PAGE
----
Crossing the Chasm

OSGi – Winning Over The Majority

Jessica Thornsby

Will OSGi ever move into the mainstream?

Following
Kirk Knoernschild’s
assertion that OSGi’s lack of platform and
tooling support, and its ‘outdated’ image are preventing it from
being embraced by the enterprise, Ian Skerrett has posted a blog
proposing ways to encourage OSGi adoption.

Currently, Skerrett perceives OSGi as being primarily used by
those on the cutting-edge of development. If it wants to go
mainstream and be adopted by your average developer, it needs to
meet a whole new set of criteria. If it cannot satisfy this
criteria, it won’t ‘cross the chasm’ and go mainstream.

At the moment, there are several notable OSGi-based projects.
The EclipseRT project offers a collection of OSGi-based runtimes
and frameworks built by various Eclipse open source projects,
including the Riena platform for building multi-tier enterprise
client/server applications, and the Swordfish
SOA runtime framework. Apache Aries aims to provide a home for open source
implementations of OSGi EEG specifications. Neither of these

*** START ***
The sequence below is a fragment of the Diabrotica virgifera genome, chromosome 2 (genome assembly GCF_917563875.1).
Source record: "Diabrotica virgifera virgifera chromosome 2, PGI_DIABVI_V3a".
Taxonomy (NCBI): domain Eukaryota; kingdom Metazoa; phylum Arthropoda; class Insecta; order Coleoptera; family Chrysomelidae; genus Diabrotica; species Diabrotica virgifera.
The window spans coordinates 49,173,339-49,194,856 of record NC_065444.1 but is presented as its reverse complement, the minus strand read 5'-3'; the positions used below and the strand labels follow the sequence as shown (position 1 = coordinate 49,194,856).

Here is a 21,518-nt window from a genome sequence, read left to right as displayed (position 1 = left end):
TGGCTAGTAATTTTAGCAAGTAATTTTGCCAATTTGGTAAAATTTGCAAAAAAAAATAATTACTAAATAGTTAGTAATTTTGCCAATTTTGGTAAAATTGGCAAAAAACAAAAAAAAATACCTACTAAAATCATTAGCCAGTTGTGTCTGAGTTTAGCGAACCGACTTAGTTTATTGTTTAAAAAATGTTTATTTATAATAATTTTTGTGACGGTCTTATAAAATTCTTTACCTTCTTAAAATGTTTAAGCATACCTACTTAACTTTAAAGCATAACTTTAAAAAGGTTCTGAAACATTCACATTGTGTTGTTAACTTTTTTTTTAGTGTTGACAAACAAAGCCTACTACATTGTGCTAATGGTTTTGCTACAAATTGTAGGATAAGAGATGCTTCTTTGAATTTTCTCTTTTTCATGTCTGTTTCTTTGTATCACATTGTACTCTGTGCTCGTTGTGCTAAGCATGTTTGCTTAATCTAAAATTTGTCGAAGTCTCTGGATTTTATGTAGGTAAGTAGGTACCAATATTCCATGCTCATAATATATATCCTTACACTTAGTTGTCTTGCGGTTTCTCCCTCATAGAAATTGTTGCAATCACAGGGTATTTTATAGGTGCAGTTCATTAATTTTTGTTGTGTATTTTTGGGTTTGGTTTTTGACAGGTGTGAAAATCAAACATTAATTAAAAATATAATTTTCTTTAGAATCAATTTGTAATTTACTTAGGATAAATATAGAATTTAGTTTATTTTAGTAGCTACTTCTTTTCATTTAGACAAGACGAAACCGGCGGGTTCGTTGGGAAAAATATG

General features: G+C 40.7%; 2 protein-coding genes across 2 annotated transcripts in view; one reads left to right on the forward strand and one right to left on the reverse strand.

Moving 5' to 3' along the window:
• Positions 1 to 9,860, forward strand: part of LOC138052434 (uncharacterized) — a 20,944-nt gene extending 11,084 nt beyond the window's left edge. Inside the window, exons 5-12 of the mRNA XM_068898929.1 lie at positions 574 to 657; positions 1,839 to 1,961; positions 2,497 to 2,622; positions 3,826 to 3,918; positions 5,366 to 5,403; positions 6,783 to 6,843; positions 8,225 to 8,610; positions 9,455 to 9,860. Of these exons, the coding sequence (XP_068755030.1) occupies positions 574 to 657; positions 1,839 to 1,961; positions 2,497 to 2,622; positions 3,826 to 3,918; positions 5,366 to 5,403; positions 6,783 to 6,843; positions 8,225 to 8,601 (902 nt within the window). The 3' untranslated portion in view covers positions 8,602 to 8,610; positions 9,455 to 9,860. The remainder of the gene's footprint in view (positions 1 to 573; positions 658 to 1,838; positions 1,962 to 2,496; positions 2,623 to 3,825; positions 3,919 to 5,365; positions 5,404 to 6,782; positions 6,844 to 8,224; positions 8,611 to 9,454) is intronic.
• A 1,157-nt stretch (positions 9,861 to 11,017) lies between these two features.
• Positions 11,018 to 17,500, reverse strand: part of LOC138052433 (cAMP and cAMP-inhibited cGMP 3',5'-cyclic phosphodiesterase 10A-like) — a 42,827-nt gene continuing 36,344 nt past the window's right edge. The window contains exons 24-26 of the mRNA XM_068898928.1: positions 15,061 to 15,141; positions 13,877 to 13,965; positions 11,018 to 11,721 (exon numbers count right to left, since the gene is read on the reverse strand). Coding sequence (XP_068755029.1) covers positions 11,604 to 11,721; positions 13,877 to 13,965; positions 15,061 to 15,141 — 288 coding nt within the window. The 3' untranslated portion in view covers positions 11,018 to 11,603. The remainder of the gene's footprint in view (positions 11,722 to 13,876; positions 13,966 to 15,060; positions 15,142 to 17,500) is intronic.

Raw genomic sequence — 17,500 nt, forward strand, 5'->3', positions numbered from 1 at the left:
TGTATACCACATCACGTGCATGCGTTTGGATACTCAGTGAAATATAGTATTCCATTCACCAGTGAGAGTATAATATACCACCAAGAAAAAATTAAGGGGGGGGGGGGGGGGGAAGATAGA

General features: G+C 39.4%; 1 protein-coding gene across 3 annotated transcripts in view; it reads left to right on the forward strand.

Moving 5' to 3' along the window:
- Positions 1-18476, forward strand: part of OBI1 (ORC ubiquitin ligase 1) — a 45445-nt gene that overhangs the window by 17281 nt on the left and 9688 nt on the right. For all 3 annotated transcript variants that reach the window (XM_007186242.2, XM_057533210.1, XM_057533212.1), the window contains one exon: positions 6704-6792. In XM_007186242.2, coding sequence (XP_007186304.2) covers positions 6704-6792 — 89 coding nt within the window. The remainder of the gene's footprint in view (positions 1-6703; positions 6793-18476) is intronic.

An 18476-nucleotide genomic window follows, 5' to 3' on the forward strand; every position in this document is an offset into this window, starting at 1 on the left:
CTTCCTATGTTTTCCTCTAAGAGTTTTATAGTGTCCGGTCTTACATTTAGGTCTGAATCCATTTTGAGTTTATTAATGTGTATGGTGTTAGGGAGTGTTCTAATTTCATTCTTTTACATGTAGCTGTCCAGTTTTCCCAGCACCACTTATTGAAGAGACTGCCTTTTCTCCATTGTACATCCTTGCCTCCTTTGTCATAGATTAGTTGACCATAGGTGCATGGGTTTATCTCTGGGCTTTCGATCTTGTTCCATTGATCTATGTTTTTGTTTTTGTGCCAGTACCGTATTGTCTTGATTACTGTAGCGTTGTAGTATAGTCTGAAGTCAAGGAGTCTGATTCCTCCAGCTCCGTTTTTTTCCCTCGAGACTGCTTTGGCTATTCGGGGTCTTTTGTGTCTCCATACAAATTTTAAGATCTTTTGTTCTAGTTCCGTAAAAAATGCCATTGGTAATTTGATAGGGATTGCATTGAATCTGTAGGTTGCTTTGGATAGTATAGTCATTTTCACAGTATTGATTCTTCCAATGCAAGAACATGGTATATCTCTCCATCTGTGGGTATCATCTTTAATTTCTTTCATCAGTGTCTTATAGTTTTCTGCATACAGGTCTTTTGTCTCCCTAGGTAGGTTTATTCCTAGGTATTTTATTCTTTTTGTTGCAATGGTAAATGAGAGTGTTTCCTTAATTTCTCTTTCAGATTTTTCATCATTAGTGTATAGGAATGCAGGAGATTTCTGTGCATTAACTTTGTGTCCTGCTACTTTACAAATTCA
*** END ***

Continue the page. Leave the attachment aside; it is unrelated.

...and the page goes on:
projects are in danger of pushing OSGi into the mainstream,
although IBM’s
open beta
of their WebSphere Application Server V7 Feature Pack
for OSGi Applications and Java Persistence API (JPA) 2.0 product
could earn OSGi a few new followers.

So, what steps can OSGi take to win over the mainstream?

Skerrett agrees with Knoernschild that OSGi is damaged by its
image. Organisations are generally more interested in agile and
cloud computing, than modularity. An image revamp is perhaps
necessary here.

In Skerrett’s opinion, the learning curve for OSGi is too steep.
This problem could be eased by better supporting documentation:
demos, tutorials, and books would make it easier for developers to
get to grips with OSGi. He also suggests taking a more
solutions-based approach to OSGi, which means delivering it
alongside consulting, training, tools and long-term support; not as
an isolated technology.

Skerrett proposes that the OSGi community could help promote the
framework through writing blogs, speaking at conferences and
writing case studies sharing their own positive experiences of
OSGi. Tara of Instil Software points out that this
community-created buzz, would have the additional benefit of acting
as informal guidance for those looking to get into OSGi.

Is OGSi ever going to make waves in the mainstream? One thing is
for sure: OSGi does not have the buzz of new technologies, such as
cloud computing. So, has modularity and OSGi missed the boat?
Skerrett takes a cautious view on this: “OSGi is here to stay but
it is still unknown how prevalent it will be in the next 5
years.”

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